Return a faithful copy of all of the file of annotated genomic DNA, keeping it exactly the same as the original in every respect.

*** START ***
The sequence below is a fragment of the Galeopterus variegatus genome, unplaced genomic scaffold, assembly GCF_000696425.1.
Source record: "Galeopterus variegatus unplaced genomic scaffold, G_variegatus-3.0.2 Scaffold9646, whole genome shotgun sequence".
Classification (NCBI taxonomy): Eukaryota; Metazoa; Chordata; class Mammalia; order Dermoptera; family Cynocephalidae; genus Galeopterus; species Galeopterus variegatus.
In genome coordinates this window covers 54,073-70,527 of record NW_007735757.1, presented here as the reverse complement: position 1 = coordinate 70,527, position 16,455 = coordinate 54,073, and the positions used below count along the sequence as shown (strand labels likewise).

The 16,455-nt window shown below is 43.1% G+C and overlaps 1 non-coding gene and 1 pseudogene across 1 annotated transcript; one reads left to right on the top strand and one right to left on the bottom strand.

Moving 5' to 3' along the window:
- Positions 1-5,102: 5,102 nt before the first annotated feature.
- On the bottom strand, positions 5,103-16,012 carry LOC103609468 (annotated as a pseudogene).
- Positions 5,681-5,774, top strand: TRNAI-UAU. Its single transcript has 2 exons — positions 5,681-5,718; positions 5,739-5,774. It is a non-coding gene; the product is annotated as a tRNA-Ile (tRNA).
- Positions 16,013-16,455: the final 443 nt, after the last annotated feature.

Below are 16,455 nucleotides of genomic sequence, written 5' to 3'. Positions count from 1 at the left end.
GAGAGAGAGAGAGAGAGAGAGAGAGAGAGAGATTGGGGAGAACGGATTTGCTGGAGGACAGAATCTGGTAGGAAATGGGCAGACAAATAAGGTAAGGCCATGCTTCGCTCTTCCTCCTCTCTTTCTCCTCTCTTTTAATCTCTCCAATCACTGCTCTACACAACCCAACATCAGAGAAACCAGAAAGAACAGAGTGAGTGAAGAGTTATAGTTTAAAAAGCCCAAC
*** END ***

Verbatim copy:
The sequence below is a fragment of the Galeopterus variegatus genome, unplaced genomic scaffold, assembly GCF_000696425.1.
Source record: "Galeopterus variegatus unplaced genomic scaffold, G_variegatus-3.0.2 Scaffold9646, whole genome shotgun sequence".
Classification (NCBI taxonomy): Eukaryota; Metazoa; Chordata; class Mammalia; order Dermoptera; family Cynocephalidae; genus Galeopterus; species Galeopterus variegatus.
In genome coordinates this window covers 54,073-70,527 of record NW_007735757.1, presented here as the reverse complement: position 1 = coordinate 70,527, position 16,455 = coordinate 54,073, and the positions used below count along the sequence as shown (strand labels likewise).

The 16,455-nt window shown below is 43.1% G+C and overlaps 1 non-coding gene and 1 pseudogene across 1 annotated transcript; one reads left to right on the top strand and one right to left on the bottom strand.

Moving 5' to 3' along the window:
- Positions 1-5,102: 5,102 nt before the first annotated feature.
- On the bottom strand, positions 5,103-16,012 carry LOC103609468 (annotated as a pseudogene).
- Positions 5,681-5,774, top strand: TRNAI-UAU. Its single transcript has 2 exons — positions 5,681-5,718; positions 5,739-5,774. It is a non-coding gene; the product is annotated as a tRNA-Ile (tRNA).
- Positions 16,013-16,455: the final 443 nt, after the last annotated feature.

Below are 16,455 nucleotides of genomic sequence, written 5' to 3'. Positions count from 1 at the left end.
GAGAGAGAGAGAGAGAGAGAGAGAGAGAGAGATTGGGGAGAACGGATTTGCTGGAGGACAGAATCTGGTAGGAAATGGGCAGACAAATAAGGTAAGGCCATGCTTCGCTCTTCCTCCTCTCTTTCTCCTCTCTTTTAATCTCTCCAATCACTGCTCTACACAACCCAACATCAGAGAAACCAGAAAGAACAGAGTGAGTGAAGAGTTATAGTTTAAAAAGCCCAAC